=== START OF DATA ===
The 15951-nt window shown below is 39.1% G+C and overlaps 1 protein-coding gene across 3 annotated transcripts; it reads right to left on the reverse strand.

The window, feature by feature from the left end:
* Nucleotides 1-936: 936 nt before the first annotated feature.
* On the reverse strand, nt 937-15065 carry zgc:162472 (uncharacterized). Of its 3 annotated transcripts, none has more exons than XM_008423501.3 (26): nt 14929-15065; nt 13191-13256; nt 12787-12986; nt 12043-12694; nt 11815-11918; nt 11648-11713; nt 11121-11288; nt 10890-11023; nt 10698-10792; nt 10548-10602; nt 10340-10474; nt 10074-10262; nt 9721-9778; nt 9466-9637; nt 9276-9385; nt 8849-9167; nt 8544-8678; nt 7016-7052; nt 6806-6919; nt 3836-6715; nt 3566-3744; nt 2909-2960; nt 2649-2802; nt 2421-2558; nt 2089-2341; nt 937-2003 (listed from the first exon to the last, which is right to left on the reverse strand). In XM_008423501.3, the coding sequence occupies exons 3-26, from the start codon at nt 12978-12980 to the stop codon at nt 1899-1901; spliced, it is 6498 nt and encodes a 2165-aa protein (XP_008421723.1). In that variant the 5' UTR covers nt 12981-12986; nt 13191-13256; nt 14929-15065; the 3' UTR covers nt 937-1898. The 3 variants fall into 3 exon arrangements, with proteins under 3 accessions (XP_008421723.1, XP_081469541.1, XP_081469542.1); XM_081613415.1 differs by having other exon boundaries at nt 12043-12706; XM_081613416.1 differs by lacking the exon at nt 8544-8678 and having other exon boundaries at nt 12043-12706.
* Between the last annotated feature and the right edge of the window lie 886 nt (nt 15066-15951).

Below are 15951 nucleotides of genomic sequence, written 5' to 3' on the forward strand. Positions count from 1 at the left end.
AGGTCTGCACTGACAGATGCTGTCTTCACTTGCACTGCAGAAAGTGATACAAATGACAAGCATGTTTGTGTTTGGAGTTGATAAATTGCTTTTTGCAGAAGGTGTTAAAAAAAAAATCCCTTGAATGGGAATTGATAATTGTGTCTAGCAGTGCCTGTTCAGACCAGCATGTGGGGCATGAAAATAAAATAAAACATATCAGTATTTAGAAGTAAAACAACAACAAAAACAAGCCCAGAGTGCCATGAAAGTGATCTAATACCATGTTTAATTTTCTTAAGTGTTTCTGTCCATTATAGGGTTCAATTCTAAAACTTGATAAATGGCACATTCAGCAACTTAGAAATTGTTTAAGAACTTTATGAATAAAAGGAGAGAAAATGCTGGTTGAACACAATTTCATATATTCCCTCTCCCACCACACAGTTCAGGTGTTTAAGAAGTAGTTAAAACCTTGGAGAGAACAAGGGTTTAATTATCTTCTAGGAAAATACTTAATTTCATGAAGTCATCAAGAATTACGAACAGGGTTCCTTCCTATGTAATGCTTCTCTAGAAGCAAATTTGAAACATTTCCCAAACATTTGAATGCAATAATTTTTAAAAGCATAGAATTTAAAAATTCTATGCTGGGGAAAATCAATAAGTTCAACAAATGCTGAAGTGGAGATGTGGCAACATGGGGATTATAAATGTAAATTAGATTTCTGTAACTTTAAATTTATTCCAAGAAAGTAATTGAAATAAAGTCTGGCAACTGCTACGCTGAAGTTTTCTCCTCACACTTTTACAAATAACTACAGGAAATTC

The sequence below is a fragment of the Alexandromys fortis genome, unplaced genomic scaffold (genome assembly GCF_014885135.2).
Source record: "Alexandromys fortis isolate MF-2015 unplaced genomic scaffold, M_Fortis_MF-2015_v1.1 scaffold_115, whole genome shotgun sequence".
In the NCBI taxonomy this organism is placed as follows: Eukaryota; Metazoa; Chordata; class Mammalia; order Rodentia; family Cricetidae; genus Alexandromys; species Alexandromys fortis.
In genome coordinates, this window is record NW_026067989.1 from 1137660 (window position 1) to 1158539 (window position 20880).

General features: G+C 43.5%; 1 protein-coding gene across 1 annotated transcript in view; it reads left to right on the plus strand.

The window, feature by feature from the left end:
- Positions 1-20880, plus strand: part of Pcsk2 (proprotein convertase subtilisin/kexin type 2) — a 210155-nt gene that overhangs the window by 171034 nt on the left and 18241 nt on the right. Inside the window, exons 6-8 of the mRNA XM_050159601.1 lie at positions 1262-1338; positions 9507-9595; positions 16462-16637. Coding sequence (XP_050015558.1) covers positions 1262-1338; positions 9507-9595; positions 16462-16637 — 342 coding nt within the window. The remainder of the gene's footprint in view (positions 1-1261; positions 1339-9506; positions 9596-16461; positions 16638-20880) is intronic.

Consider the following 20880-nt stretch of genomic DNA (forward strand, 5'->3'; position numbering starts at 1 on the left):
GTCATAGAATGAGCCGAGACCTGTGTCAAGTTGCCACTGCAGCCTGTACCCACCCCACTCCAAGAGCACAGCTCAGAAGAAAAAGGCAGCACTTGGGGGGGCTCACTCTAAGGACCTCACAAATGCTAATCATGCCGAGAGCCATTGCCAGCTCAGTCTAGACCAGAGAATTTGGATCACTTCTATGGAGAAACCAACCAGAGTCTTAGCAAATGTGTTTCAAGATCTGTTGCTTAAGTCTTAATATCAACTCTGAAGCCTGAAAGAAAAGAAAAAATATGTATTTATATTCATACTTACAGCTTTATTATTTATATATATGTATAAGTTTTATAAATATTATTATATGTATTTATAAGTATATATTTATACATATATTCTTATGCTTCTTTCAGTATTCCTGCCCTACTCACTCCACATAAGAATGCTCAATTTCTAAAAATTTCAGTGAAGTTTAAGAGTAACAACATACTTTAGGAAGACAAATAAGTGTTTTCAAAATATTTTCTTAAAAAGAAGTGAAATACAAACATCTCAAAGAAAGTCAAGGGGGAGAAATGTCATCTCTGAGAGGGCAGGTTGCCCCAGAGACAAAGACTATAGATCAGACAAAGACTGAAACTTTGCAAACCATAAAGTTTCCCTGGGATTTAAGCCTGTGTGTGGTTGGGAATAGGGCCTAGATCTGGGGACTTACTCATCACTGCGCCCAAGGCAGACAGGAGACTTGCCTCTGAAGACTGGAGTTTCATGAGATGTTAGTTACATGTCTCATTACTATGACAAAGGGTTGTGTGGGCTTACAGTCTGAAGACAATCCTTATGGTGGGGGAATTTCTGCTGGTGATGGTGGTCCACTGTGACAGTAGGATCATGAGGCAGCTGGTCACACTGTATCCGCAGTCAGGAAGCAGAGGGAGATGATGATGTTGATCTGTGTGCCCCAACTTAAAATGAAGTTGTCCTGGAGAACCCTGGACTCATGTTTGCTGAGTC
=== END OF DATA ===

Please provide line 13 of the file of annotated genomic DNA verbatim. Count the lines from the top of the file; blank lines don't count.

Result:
The window, feature by feature from the left end: